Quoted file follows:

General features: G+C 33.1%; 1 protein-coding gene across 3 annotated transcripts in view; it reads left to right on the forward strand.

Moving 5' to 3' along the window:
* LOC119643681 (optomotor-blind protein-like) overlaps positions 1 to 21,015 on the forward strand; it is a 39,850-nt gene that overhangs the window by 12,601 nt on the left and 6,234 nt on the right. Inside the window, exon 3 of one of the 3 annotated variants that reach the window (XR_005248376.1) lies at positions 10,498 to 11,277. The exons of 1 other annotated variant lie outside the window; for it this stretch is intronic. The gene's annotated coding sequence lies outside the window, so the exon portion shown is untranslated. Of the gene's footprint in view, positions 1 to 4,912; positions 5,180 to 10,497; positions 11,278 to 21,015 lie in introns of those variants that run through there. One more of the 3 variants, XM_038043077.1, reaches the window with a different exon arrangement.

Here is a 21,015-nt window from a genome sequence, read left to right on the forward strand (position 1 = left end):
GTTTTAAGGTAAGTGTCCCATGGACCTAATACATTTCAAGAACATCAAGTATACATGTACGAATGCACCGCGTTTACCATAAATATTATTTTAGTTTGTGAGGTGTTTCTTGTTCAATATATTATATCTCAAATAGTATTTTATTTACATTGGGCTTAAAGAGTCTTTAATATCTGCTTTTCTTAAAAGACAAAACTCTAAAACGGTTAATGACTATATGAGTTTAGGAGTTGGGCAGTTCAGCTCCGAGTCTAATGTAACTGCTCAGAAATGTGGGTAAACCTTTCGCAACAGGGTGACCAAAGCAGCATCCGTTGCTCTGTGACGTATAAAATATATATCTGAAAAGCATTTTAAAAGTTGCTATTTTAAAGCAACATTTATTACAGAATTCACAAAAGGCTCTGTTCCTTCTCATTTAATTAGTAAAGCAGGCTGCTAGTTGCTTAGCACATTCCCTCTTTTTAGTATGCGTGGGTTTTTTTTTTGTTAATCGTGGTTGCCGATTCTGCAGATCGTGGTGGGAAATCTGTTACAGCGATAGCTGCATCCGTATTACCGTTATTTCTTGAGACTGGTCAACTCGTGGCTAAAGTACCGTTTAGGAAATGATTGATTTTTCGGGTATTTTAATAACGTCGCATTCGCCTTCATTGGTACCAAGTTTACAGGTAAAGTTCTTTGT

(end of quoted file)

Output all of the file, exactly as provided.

General features: G+C 33.1%; 1 protein-coding gene across 3 annotated transcripts in view; it reads left to right on the forward strand.

Moving 5' to 3' along the window:
* LOC119643681 (optomotor-blind protein-like) overlaps positions 1 to 21,015 on the forward strand; it is a 39,850-nt gene that overhangs the window by 12,601 nt on the left and 6,234 nt on the right. Inside the window, exon 3 of one of the 3 annotated variants that reach the window (XR_005248376.1) lies at positions 10,498 to 11,277. The exons of 1 other annotated variant lie outside the window; for it this stretch is intronic. The gene's annotated coding sequence lies outside the window, so the exon portion shown is untranslated. Of the gene's footprint in view, positions 1 to 4,912; positions 5,180 to 10,497; positions 11,278 to 21,015 lie in introns of those variants that run through there. One more of the 3 variants, XM_038043077.1, reaches the window with a different exon arrangement.

Here is a 21,015-nt window from a genome sequence, read left to right on the forward strand (position 1 = left end):
GTTTTAAGGTAAGTGTCCCATGGACCTAATACATTTCAAGAACATCAAGTATACATGTACGAATGCACCGCGTTTACCATAAATATTATTTTAGTTTGTGAGGTGTTTCTTGTTCAATATATTATATCTCAAATAGTATTTTATTTACATTGGGCTTAAAGAGTCTTTAATATCTGCTTTTCTTAAAAGACAAAACTCTAAAACGGTTAATGACTATATGAGTTTAGGAGTTGGGCAGTTCAGCTCCGAGTCTAATGTAACTGCTCAGAAATGTGGGTAAACCTTTCGCAACAGGGTGACCAAAGCAGCATCCGTTGCTCTGTGACGTATAAAATATATATCTGAAAAGCATTTTAAAAGTTGCTATTTTAAAGCAACATTTATTACAGAATTCACAAAAGGCTCTGTTCCTTCTCATTTAATTAGTAAAGCAGGCTGCTAGTTGCTTAGCACATTCCCTCTTTTTAGTATGCGTGGGTTTTTTTTTTGTTAATCGTGGTTGCCGATTCTGCAGATCGTGGTGGGAAATCTGTTACAGCGATAGCTGCATCCGTATTACCGTTATTTCTTGAGACTGGTCAACTCGTGGCTAAAGTACCGTTTAGGAAATGATTGATTTTTCGGGTATTTTAATAACGTCGCATTCGCCTTCATTGGTACCAAGTTTACAGGTAAAGTTCTTTGT